As you reflect on the events of Sept. 11th, 2001 and on the actions of America's first responders in the midst of it, let that be a remembrance and as a reminder that the excellence of the responders and telecommunicators at the heart of 9/11 should be the goal of all 9-1-1 emergency dispatchers, all the time, every day, every call. For all of us in public safety, for the sake of the public who depend on our appropriate handling of their 9-1-1 calls, the responders who depend on our accuracy, dependability, and composure while managing their radio channels, and the allied agencies who depend on our precise handling of their requests for service or mutual aid, the quality of our work is punctuated by the fact that if we do less than the best 100% of the time, someone’s life will be at stake. Few other office jobs outside of the military come with that kind of burn of responsibility.  In our particular jobs, reflecting once more on 9/11, it means cooperation and teamwork, planning and preparation, empathy and understanding, an assertive determination to make a difference – and always being prepared to handle the worse than can happen.

Just as we saw responders and telecommunicators alike perform with awesome dedication, selfless purpose, and honor on that devastating Tuesday morning in September, fifteen years ago. - rdl


- from 9-1-1 Magazine, November/December 2001 issue

The date was supposed to be our celebration, our moment to recognize to the efforts of 9-1-1 and emergency dispatchers across our nation. Instead, it became a day of incomprehensible horror. Most of us, if we weren’t in the epicenter of the events, watched our TV screens with growing incredulity as those awful images engraved themselves with bloody clarity permanently upon our collective psyche.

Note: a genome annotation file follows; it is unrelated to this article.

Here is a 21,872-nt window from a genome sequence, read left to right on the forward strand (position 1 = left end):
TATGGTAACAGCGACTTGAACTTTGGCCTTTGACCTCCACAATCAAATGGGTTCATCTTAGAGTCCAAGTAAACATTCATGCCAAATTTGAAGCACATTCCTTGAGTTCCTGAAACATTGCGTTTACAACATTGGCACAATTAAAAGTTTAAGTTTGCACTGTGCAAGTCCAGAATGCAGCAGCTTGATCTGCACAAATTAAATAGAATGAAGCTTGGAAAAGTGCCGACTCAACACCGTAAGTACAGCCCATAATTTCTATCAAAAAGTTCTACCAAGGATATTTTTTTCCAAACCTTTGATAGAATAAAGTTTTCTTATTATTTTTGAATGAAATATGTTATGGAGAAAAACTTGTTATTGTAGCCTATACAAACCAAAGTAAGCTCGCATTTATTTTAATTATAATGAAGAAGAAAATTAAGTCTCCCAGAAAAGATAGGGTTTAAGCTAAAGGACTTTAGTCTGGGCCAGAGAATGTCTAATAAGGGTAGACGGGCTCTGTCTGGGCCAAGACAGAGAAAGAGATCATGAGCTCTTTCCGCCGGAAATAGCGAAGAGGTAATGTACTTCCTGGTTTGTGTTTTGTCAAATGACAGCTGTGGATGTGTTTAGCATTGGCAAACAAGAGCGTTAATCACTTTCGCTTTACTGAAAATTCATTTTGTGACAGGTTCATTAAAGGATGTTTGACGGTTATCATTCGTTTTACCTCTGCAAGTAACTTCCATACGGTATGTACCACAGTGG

I was there, growing increasingly numb as horror mounted on horror that terrible morning.  I had been waiting for the last hour of Monday night’s midnight shift to end and looking forward to the respite of a warm bed. Instead, I wound up working in the city’s Emergency Operations Center until that afternoon, monitoring events nationwide and helping the Fire Chief and his senior staff manage the heightened alert the city and the rest of the nation was enduring. At one point several callers reported explosions in our eastern foothills. Anticipating the worst, we scrambled crews to investigate, until word came from the FAA that these were sonic booms caused by military jets patrolling our air space.

The 21st Century will hereafter be defined by the occurrences of this day. Life before and life after September 11th has become two very distinct and separate existences, and one cannot return to the other.

Watching the events as they unfolded in New York, in Virginia, and in Pennsylvania, we could not help but think of what our colleagues in those cities were going through. As more details were revealed, like unraveling layers of orchestration in a very somber musical dirge, we couldn’t help but imagine ourselves in the chairs and headsets of our fellow brethren of the microphone.